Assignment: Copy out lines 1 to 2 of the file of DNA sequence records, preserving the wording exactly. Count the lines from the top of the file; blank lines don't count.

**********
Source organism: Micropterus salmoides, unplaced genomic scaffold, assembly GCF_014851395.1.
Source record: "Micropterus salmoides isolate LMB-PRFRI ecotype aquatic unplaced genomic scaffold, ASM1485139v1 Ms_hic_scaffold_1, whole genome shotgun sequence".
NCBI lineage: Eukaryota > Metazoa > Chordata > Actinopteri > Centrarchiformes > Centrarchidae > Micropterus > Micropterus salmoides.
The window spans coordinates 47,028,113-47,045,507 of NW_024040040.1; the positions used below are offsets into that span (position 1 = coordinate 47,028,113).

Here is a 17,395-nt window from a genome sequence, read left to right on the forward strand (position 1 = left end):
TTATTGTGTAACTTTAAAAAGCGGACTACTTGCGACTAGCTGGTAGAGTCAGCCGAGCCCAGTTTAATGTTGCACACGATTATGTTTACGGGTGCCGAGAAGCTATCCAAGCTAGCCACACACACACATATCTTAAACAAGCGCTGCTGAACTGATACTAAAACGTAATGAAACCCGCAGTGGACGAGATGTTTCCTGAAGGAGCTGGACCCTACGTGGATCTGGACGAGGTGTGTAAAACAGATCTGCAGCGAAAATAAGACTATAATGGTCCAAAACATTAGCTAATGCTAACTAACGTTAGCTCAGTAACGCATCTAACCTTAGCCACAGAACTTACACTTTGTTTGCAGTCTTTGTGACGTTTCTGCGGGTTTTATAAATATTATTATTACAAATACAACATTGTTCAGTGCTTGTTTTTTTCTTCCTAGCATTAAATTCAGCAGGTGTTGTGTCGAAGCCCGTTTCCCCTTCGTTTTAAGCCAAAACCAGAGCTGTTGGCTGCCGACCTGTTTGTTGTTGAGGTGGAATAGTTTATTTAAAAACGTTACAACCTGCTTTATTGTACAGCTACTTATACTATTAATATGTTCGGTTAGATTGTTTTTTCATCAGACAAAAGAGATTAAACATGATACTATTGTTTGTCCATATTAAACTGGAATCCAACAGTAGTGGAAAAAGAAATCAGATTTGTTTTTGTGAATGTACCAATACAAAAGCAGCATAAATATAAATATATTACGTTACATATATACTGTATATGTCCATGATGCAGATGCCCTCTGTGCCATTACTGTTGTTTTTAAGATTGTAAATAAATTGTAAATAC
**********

Source organism: Micropterus salmoides, unplaced genomic scaffold, assembly GCF_014851395.1.
Source record: "Micropterus salmoides isolate LMB-PRFRI ecotype aquatic unplaced genomic scaffold, ASM1485139v1 Ms_hic_scaffold_1, whole genome shotgun sequence".